When I first started out in EM, I found that I had to learn with a much different perspective than in school. Its not about learning the details from a disease-centric perspective (ie heart failure causes these symptoms and is treated this way) its all about the approach to the chief complaint (ie how do I work up a patient with shortness of breath). Very different perspective to go about your learning... it replicates what you are doing on the job. You are given a chief complaint from triage, and have to know the relevant emergency ddx, and based on that, know the relevant HnP, and the tests to order to rule out those emergencies. That is 90% of what we do in EM. Once you establish a dx, just uptodate it on the spot for the treatment details... no need to memorize treatments at first since they will just be drilled into you over time anyways. Best resources to study the approach to chief complaint... -#1, bar none --> emrap C3 (continuous core content) -- Many resources are academic and not what we actually do, but emrap C3 is spot on.... its simply the best I've seen. They start with a real patient case and have a discussion about each step in the process of working up and managing the most common patient scenarios. -Beginning chapters of Rosens (one of the EM textbook bibles) focus on approach to chief complaint. -Minor emergencies is excellent for on the job reference of practical "what do I need to do", but perhaps not really geared towards studying and understanding the principles of what you're doing. -to practice your learning with a practical EM simulation app, check out EM Gladiator's app called "resuscitation" -- it is interactive, very good content and provides feedback on what you missed. It is free as well. One of my colleagues had a great idea that I adopted and am very glad I did when first starting out... As you are learning from the above resources, especially if you have access to your EMR, start to make your note templates with the learning points written into them. Ie if you are learning about chief complaint "back pain" and studying the resources, you can have your HPI already prepopulated with things like "patient denies saddle anesthesia, bilateral radiation down legs, incontinence, retention, immunosuppression, IVDU, etc" which are targeted to the ddx and can spark your memory if you are taking care of a patient down the road and forget what is important to ask (I chart in the room so its right in front of me while examining). So with this method, studying is helping you learn the essentials, making your evaluations more thorough on shift, and making your charting more efficient... killing 3 birds with one stone.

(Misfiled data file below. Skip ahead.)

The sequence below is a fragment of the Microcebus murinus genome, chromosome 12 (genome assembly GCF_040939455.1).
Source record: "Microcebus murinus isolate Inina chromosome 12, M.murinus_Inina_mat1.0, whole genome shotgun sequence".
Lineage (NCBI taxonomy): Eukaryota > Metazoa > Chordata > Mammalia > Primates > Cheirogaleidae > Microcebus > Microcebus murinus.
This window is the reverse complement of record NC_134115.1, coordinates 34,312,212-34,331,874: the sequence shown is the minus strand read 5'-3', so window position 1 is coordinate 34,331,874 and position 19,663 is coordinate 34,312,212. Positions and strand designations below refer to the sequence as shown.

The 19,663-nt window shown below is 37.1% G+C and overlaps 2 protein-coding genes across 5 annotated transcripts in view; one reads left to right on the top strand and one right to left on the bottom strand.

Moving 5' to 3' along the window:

Interactive Student Case: "Found Down"

    Nice work, team. Sorry I haven't been able to post recently but have been busy with work, but the questions were discussed just fine. This patient ended up having ED stabilization of BP, blood sugar, head of bed, coags and we called a neurosurgery consult. They took him to OR for a crani, was in the ICU for some time, and I believe in the end had a poor outcome. It is very unfortunate that this was a bad outcome, but it is a case that certainly has a lot of teaching points at each step of the way, so I hope you all found it valuable as well. If you enjoyed these cases and this format, let me know since I am happy to do more. If you have a particular chief complaint or condition that you struggle with, let me know and I can gear future cases to those needs. Thanks for following along! -SN
  9. I have been recommended to keep a log of all of my advanced procedures that I do in EM. I track it all under the "patient list" feature in epic, with a category of procedures. It saves mrn, procedure, date performed, etc. My credentialing team with the hospital wanted us to provide proof that we have performed every procedure at least 2-3 times in the past 2 years, and that is all of the info they would need.

    critical care residency log

    Really enjoy your posts - thanks for sharing. If it makes you feel any better, I felt like I didn't know anything throughout the entirely of my residency program and honestly I still feel that way today a year and a half out. Imposter syndrome is very real, especially for us as PAs trying to kick it in EM and critical care with the docs. But then again, I see physicians who have been doing it for years find themselves in situations where they feel like they don't know anything either. I think that is probably a healthy feeling that fuels us to never stop learning. Put one foot in front of the other and don't sweat it...